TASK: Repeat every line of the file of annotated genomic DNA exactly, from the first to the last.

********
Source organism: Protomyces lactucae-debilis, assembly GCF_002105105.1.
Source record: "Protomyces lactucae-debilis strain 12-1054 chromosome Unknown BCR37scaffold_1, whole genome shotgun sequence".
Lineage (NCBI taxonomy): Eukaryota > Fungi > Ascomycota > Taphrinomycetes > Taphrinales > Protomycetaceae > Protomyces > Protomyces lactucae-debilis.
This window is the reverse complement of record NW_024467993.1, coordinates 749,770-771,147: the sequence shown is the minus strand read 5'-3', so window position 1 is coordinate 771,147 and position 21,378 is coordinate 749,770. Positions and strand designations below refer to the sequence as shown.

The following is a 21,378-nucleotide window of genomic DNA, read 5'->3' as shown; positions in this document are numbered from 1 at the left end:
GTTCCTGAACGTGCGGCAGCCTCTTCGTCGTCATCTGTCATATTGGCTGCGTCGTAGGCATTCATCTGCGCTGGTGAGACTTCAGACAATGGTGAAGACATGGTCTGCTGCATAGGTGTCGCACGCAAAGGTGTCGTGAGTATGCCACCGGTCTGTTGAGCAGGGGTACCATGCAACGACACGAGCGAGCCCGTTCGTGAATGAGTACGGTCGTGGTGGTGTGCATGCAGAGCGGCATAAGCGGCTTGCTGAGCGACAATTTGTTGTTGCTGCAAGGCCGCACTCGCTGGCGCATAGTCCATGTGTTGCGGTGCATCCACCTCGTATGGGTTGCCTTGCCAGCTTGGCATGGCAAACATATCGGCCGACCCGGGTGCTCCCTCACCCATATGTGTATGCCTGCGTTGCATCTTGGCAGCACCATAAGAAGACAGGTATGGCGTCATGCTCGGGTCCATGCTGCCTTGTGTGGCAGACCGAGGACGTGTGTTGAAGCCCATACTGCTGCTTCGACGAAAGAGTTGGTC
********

Source organism: Protomyces lactucae-debilis, assembly GCF_002105105.1.
Source record: "Protomyces lactucae-debilis strain 12-1054 chromosome Unknown BCR37scaffold_1, whole genome shotgun sequence".
Lineage (NCBI taxonomy): Eukaryota > Fungi > Ascomycota > Taphrinomycetes > Taphrinales > Protomycetaceae > Protomyces > Protomyces lactucae-debilis.
This window is the reverse complement of record NW_024467993.1, coordinates 749,770-771,147: the sequence shown is the minus strand read 5'-3', so window position 1 is coordinate 771,147 and position 21,378 is coordinate 749,770. Positions and strand designations below refer to the sequence as shown.

The following is a 21,378-nucleotide window of genomic DNA, read 5'->3' as shown; positions in this document are numbered from 1 at the left end:
GTTCCTGAACGTGCGGCAGCCTCTTCGTCGTCATCTGTCATATTGGCTGCGTCGTAGGCATTCATCTGCGCTGGTGAGACTTCAGACAATGGTGAAGACATGGTCTGCTGCATAGGTGTCGCACGCAAAGGTGTCGTGAGTATGCCACCGGTCTGTTGAGCAGGGGTACCATGCAACGACACGAGCGAGCCCGTTCGTGAATGAGTACGGTCGTGGTGGTGTGCATGCAGAGCGGCATAAGCGGCTTGCTGAGCGACAATTTGTTGTTGCTGCAAGGCCGCACTCGCTGGCGCATAGTCCATGTGTTGCGGTGCATCCACCTCGTATGGGTTGCCTTGCCAGCTTGGCATGGCAAACATATCGGCCGACCCGGGTGCTCCCTCACCCATATGTGTATGCCTGCGTTGCATCTTGGCAGCACCATAAGAAGACAGGTATGGCGTCATGCTCGGGTCCATGCTGCCTTGTGTGGCAGACCGAGGACGTGTGTTGAAGCCCATACTGCTGCTTCGACGAAAGAGTTGGTC